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***Note about these peregrines: All signs suggest another eventful season of “Keeping Up With the Peregrines.” However, there are no guarantees. These are wild birds in an urban environment. Despite her best maternal efforts, the mom’s eggs may not hatch. Even if they do, the first-year survival rate of hatchlings is about 50%. The hazards they face include predation from hawks and owls, starvation and disease. Stay hopeful and optimistic. Just remember, Mother Nature is always in charge!

Since at least 2015, a pair of peregrine falcons has made their home on UC Davis Medical Center's roof. Their nest is located a safe distance from the helicopter's helipad. Last year (2019) proved very successful for the falcons as the parents welcomed four youngsters.

Livestream watchers enjoyed nearly round-the-clock peregrine activities until mid-June when the birds left the nest. Get the recap from Keeping Up With the Peregrines: Season 1.

The falcon parents have returned to their nest. Now it's time to wait and see if they're ready for another round of hatchlings.

About the Peregrine Falcon

Female peregrine falcon flying over UC Davis Medical CenterThe peregrine falcon mom at UC Davis Medical Center has been keeping a very watchful eye on her four new nesting chicks. (Photo by Ken Waller, UC Davis Health)

The peregrine falcon was previously on the federal list of Endangered Species and was one of the first birds to be placed on California's Endangered Species List. The raptor was removed from the federal list in 1999, thanks to effort by The Peregrine Fund and others. The ban of DDT in 1972 across the U.S. also helped the species recover, leading to its removal from the state Endangered Species List in 2009.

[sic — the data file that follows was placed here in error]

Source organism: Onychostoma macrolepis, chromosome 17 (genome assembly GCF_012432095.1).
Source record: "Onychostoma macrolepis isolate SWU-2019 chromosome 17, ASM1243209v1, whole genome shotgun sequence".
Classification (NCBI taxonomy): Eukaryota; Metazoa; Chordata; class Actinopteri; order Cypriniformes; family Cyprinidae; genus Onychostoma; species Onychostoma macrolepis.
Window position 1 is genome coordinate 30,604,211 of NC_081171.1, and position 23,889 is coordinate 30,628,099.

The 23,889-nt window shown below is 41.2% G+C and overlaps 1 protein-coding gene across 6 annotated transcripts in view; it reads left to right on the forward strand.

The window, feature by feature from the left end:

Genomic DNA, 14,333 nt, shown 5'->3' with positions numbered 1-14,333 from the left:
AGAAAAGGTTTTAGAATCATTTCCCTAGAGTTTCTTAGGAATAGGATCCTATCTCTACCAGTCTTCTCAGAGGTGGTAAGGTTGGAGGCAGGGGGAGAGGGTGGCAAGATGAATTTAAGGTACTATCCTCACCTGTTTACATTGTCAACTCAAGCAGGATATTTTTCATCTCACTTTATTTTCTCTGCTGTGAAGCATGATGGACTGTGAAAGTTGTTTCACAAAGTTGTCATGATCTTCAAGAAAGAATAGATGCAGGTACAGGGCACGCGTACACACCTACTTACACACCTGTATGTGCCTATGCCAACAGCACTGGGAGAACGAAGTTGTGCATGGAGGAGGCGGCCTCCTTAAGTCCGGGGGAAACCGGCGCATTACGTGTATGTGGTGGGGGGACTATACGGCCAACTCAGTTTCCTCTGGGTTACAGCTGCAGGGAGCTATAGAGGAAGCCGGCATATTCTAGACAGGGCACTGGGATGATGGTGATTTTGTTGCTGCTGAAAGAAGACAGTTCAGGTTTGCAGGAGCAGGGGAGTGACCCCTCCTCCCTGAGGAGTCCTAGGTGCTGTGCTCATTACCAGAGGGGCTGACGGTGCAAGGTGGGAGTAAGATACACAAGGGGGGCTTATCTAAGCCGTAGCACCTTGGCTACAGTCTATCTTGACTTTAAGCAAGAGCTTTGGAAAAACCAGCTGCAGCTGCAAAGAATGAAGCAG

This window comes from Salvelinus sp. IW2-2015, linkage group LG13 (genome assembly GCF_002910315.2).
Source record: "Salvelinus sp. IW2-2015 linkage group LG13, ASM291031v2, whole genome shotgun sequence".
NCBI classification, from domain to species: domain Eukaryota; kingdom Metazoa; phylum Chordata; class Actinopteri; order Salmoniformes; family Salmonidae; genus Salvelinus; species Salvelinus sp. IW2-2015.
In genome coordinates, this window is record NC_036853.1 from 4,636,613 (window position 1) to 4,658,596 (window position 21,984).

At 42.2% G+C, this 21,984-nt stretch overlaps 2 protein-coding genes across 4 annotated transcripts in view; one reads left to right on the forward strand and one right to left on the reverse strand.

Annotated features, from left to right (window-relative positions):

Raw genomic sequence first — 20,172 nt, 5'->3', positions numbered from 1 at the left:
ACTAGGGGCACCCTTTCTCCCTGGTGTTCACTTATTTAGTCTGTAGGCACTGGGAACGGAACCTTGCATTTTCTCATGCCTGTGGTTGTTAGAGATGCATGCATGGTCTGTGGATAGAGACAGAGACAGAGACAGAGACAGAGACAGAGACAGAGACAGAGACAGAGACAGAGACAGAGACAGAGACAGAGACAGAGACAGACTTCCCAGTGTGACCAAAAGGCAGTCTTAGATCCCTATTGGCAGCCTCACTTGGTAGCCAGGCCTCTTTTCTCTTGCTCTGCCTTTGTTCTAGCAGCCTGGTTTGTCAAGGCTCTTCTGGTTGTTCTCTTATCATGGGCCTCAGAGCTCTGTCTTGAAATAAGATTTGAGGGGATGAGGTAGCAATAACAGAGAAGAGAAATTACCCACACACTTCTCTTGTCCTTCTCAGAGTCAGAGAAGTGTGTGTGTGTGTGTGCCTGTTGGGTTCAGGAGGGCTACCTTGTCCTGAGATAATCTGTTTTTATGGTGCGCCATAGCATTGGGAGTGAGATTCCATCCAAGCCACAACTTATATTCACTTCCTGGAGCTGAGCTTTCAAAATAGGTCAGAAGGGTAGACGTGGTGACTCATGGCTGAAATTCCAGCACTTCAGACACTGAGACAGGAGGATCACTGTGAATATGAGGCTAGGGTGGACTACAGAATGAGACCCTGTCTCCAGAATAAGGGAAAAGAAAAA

Experts estimate the first-year survival rate for the chicks will be about 50%, as urban falcons face hazards such as injury, illness, and predators. The young birds typically begin flying away from the nest at the medical center sometime in mid-June. Experts say the birds usually stay in the area an additional month while their parents continue to feed them and encourage them to hunt.

Here are a few other facts about peregrine falcons:

  • Scientific name: Falco peregrinus
  • Body length: 13-20 in (33-50 cm)
  • Wingspan: 31-48 in (78-122 cm)
  • Weight: 1 to 3.5 lbs (0.4-1.5 kg)
  • Like many raptors, peregrine falcon females are larger than males.
  • Peregrine falcons can hit top speeds in flight of 200 mph and are considered the fastest animal on earth.
  • Peregrines don't build typical nests like other birds, but instead lay eggs in a shallow indentation on the edge of a high cliff or other man-made structure, like a building or bridge.
  • Baby peregrine falcons can start flying at 43 to 44 days old.
  • Peregrines typically prey on small- to medium-sized birds, like songbirds, ducks, doves and pigeons. They are also known to feed on small reptiles, mammals and bats.

To learn more about the peregrine falcon and other birds of prey, check out the California Raptor Center at UC Davis and the California Department of Fish and Wildlife.